Ida Ten Eyck O'Keeffe (1889 - 1961)
Variations on a Lighthouse Theme III, c. 1830
Oil on canvas
22 x 17 inches
Signed on the reverse: IDA TEN EYCK O’KEEFFE
Original George Of frame
Private collection, California
Park Art Galleries, New York, 1939, Paintings and Monographs by Ida Ten Eyck O’Keeffe, one of nos. 6, 8, 9, 10, 11, 13
Lighthouses served as a primary source of inspiration for Ida O’Keeffe, the younger sister of famed modernist Georgia O’Keeffe. In her application for the WPA Public Works of Art project, Ida highlighted her enthusiasm for lighthouses, submitting photographs of three lighthouse works along with her submission. She also reported that she was working on a lighthouse fresco at the time. [Archives of American Art, WPA records, Public Works of Art applications, February 1, 1934 and March 8, 1934].
Raised in an artistic household in Sun Prairie, Wisconsin, Ida O’Keeffe inherited the rather unenviable position of being the younger sister of one of the most famous woman artists of all time. In addition to Georgia (1887-1986), both of Ida’s grandmothers, Mary Catherine O’Keeffe and Isabel Wycoff, were artists. Ida painted in oil and watercolor, and worked as a printmaker, primarily in monotypes. She spent the early part of her career teaching art in Virginia. Whether for practical reasons (the O’Keeffe family’s financial situation was perpetually unstable) or patriotic zeal in the wake of World War I, she studied nursing, graduating from Mount Sinai Hospital in 1921. Even as a nurse, Ida retained her artistic ties, serving as Taos Art Colony patron Mabel Dodge Luhan’s private nurse during the summer of 1929. Eventually Ida gravitated back toward the art world, returning to Columbia University to obtain her M.A. in fine arts in 1932.
As Georgia O’Keeffe’s biographer Laurie Lisle has observed, a high degree of sibling rivalry existed with in the O’Keeffe family, and “certainly her sisters got the emphatic message that Georgia wanted to be the only O’Keeffe who painted” [Portrait of an Artist: A Biography of Georgia O’Keeffe (1980), pp. 202-3]. When their sister Catherine O’Keeffe Klenert (who had no formal art training) was given a solo exhibition at Delphic Studios in 1933—where she showed flower paintings extremely imitative of Georgia’s work—Georgia refused to speak to her until she gave up painting four years later. Georgia viewed Ida as a more serious competitive threat, even from the time they were youngsters, when the adults in the family thought Ida the more artistically talented of the two. Lisle notes that Georgia’s tendency toward stormy familial relationships “was especially the case with the multi-talented Ida, who was two years younger than Georgia and had called herself a painter until the time of her death.” Although her brother-in-law Alfred Stieglitz was fond of Ida and held her work in high regard, Georgia forbade him from ever exhibiting Ida’s work, effectively ensuring that Ida’s artistic career would be a difficult one. For her part, Ida irritated Georgia by remarking every so often that “all she needed was her own Stieglitz to put her on the map as an artist.” Apparently up until the day she died, Ida continued to believe she was the more talented of the two sisters [Lisle, pp. 161-2].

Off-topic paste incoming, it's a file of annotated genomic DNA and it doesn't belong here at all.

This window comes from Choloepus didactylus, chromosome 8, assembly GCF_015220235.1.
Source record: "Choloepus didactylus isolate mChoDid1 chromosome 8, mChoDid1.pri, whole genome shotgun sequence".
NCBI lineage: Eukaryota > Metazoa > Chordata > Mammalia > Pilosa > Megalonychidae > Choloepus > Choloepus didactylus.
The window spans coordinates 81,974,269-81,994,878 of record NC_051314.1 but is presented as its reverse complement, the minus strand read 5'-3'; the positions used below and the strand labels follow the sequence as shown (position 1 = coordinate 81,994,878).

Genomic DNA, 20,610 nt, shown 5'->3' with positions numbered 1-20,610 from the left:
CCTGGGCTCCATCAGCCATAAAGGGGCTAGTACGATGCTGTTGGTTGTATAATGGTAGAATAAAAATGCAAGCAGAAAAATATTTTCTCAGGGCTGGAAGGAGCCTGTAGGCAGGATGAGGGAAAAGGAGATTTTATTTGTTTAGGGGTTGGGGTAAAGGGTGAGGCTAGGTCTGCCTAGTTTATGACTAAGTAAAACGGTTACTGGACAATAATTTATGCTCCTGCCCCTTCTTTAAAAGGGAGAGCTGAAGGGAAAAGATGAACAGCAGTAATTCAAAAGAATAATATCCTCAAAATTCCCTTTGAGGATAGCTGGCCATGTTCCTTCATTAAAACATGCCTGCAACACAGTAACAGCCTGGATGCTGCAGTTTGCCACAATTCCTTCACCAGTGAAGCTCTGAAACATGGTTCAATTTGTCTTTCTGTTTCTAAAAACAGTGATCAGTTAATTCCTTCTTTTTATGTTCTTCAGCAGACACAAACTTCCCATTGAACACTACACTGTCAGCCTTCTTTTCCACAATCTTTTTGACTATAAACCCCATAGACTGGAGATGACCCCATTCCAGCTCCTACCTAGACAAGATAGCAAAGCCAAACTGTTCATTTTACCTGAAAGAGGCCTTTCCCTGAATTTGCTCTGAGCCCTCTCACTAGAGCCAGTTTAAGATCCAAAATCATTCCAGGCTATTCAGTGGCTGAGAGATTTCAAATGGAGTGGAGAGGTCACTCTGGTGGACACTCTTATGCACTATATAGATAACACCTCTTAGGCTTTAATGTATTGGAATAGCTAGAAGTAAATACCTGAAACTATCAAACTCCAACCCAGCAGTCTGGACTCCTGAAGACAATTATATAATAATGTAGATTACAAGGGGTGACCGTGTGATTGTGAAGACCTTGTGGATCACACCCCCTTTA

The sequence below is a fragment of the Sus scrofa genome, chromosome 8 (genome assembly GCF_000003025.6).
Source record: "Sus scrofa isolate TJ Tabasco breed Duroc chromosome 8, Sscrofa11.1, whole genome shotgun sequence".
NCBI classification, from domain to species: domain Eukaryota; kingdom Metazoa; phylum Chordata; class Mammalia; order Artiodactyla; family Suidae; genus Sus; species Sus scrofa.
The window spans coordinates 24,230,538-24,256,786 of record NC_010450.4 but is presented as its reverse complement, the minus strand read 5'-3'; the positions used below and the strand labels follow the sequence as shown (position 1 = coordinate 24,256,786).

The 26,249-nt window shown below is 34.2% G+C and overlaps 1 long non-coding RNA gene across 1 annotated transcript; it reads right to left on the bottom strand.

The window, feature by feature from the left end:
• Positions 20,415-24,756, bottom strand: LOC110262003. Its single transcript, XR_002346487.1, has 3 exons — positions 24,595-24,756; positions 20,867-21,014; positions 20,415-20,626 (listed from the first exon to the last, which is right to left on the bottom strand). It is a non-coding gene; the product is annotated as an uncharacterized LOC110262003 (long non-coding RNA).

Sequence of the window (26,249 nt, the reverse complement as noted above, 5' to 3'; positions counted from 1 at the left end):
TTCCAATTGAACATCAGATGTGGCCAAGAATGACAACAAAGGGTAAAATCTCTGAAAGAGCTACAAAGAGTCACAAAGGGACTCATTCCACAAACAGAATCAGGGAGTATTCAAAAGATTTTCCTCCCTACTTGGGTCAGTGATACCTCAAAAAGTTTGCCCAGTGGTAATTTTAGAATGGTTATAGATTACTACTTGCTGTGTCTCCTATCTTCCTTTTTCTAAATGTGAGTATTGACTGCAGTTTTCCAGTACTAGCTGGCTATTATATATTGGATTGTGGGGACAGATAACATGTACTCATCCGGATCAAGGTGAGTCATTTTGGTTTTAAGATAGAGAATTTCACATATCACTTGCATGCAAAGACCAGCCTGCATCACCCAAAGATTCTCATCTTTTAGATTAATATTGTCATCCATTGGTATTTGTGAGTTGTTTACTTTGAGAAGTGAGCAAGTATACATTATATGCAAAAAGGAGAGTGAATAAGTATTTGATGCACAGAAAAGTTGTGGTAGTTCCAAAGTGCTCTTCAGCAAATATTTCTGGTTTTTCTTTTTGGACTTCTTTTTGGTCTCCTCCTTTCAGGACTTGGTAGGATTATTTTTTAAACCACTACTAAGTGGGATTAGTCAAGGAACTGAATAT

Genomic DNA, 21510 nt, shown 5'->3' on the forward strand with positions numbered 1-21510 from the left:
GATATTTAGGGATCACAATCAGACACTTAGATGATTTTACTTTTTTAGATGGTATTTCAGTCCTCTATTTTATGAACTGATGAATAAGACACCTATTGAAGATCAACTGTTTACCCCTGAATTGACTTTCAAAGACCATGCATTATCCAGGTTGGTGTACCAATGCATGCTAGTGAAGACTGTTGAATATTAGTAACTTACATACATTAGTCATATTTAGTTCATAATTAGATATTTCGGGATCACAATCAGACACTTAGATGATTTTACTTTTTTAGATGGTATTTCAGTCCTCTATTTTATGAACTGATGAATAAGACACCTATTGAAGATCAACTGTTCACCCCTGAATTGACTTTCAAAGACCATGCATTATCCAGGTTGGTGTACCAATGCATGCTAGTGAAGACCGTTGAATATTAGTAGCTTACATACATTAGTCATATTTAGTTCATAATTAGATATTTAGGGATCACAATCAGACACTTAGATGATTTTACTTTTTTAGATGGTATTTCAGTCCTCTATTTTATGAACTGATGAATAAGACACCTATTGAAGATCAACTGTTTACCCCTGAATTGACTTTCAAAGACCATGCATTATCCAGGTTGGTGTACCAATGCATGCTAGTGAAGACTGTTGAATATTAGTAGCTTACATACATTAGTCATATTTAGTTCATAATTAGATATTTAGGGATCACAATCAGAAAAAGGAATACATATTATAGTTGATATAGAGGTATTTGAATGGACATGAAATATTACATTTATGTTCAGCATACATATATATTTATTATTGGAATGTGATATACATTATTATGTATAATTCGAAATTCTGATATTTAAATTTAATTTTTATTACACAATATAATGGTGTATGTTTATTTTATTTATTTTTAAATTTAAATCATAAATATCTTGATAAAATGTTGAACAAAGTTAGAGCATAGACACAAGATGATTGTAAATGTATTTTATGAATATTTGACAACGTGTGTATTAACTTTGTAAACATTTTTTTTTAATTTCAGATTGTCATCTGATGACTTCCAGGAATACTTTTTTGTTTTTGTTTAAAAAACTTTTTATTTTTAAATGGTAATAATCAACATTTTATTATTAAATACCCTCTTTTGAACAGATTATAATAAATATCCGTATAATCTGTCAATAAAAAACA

Ida exhibited frequently throughout the 1930s, winning awards at major juried exhibitions including the Southern States Art League and the National Association of Women Painters and Sculptors, and had several well-reviewed solo exhibitions of her own in New York galleries, including the Delphic Studios in 1933 (where she exhibited alongside some of her grandmothers’ works) and 1937, the Park Art Galleries in 1939, and the Argent Gallery in 1940. Adept in several artistic mediums, Ida also created a mural, God’s House, for the WPA, and published an illustrated book, Forest Indians, in 1938. Critics commented favorably on the “mood and atmosphere” of her monotypes and termed her flower paintings “especially expert” [Howard Devree, “A Reviewer’s Notebook,” New York Times, January 26, 1939 and April 28, 1940]. Ida frequently worked with the same subject matter in several different media, completing a monotype, then painting the same subject in oil, or vice versa.
New York Times critic Edward Alden Jewell singled out Ida’s Highland Lighthouse series (which may have included the present work) in his review of her 1933 exhibition at Delphic Studios, observing that in them “she plays boldly with abstract theories” [“Another O’Keeffe Emerges,” New York Times, March 29, 1933, p. 11]. The geometrically abstracted elements in Variations III call to mind the notion of “dynamic symmetry,” an influential concept linking art and mathematics, which (although it had roots in ancient Greece) gained a wide following in the first part of the twentieth century when scholar Jay Hambridge published a controversial treatise on the subject in 1920.
Although O’Keeffe’s career was overshadowed by that of her famous older sister during her lifetime (and perhaps more so after her death), she received much praise for her paintings and was the subject of a posthumous exhibition in Santa Fe in 1974. Variations on a Lighthouse Theme III is a fine example of her crisp, clean, modernist style.